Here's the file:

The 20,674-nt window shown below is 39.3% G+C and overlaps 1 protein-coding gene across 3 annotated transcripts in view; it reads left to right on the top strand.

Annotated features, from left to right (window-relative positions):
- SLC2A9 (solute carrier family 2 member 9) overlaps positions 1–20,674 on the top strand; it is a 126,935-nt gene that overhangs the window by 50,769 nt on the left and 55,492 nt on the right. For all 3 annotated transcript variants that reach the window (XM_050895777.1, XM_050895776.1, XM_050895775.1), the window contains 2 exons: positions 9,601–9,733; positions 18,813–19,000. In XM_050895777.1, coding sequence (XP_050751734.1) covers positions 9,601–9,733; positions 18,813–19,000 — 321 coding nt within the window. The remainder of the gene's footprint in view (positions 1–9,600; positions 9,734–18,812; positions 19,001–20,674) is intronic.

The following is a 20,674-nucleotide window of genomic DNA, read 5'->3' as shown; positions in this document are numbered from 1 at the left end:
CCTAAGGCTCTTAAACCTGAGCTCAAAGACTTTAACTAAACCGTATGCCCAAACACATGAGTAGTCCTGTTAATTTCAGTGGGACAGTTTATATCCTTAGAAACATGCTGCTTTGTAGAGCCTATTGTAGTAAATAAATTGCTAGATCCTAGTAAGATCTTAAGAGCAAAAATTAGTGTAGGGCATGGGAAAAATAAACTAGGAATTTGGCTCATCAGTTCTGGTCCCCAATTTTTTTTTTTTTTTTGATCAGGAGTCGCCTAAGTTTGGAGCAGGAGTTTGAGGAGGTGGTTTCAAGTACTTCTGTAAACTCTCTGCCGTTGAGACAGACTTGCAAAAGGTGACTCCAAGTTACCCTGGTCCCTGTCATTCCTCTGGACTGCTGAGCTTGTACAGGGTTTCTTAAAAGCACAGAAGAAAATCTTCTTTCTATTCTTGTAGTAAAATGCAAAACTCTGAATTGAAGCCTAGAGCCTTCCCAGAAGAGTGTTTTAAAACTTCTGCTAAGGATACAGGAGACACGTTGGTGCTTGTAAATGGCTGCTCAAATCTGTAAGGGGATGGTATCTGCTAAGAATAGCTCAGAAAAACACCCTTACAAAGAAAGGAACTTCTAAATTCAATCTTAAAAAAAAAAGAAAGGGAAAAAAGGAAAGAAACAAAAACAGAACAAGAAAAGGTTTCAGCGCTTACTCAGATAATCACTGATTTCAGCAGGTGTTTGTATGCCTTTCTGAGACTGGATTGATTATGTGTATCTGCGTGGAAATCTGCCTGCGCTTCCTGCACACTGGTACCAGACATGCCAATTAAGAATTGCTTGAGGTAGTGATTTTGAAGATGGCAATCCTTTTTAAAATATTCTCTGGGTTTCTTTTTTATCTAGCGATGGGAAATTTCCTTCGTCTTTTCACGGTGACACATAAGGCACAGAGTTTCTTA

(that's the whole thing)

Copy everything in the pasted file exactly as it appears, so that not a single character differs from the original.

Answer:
The 20,674-nt window shown below is 39.3% G+C and overlaps 1 protein-coding gene across 3 annotated transcripts in view; it reads left to right on the top strand.

Annotated features, from left to right (window-relative positions):
- SLC2A9 (solute carrier family 2 member 9) overlaps positions 1–20,674 on the top strand; it is a 126,935-nt gene that overhangs the window by 50,769 nt on the left and 55,492 nt on the right. For all 3 annotated transcript variants that reach the window (XM_050895777.1, XM_050895776.1, XM_050895775.1), the window contains 2 exons: positions 9,601–9,733; positions 18,813–19,000. In XM_050895777.1, coding sequence (XP_050751734.1) covers positions 9,601–9,733; positions 18,813–19,000 — 321 coding nt within the window. The remainder of the gene's footprint in view (positions 1–9,600; positions 9,734–18,812; positions 19,001–20,674) is intronic.

The following is a 20,674-nucleotide window of genomic DNA, read 5'->3' as shown; positions in this document are numbered from 1 at the left end:
CCTAAGGCTCTTAAACCTGAGCTCAAAGACTTTAACTAAACCGTATGCCCAAACACATGAGTAGTCCTGTTAATTTCAGTGGGACAGTTTATATCCTTAGAAACATGCTGCTTTGTAGAGCCTATTGTAGTAAATAAATTGCTAGATCCTAGTAAGATCTTAAGAGCAAAAATTAGTGTAGGGCATGGGAAAAATAAACTAGGAATTTGGCTCATCAGTTCTGGTCCCCAATTTTTTTTTTTTTTTTGATCAGGAGTCGCCTAAGTTTGGAGCAGGAGTTTGAGGAGGTGGTTTCAAGTACTTCTGTAAACTCTCTGCCGTTGAGACAGACTTGCAAAAGGTGACTCCAAGTTACCCTGGTCCCTGTCATTCCTCTGGACTGCTGAGCTTGTACAGGGTTTCTTAAAAGCACAGAAGAAAATCTTCTTTCTATTCTTGTAGTAAAATGCAAAACTCTGAATTGAAGCCTAGAGCCTTCCCAGAAGAGTGTTTTAAAACTTCTGCTAAGGATACAGGAGACACGTTGGTGCTTGTAAATGGCTGCTCAAATCTGTAAGGGGATGGTATCTGCTAAGAATAGCTCAGAAAAACACCCTTACAAAGAAAGGAACTTCTAAATTCAATCTTAAAAAAAAAAGAAAGGGAAAAAAGGAAAGAAACAAAAACAGAACAAGAAAAGGTTTCAGCGCTTACTCAGATAATCACTGATTTCAGCAGGTGTTTGTATGCCTTTCTGAGACTGGATTGATTATGTGTATCTGCGTGGAAATCTGCCTGCGCTTCCTGCACACTGGTACCAGACATGCCAATTAAGAATTGCTTGAGGTAGTGATTTTGAAGATGGCAATCCTTTTTAAAATATTCTCTGGGTTTCTTTTTTATCTAGCGATGGGAAATTTCCTTCGTCTTTTCACGGTGACACATAAGGCACAGAGTTTCTTA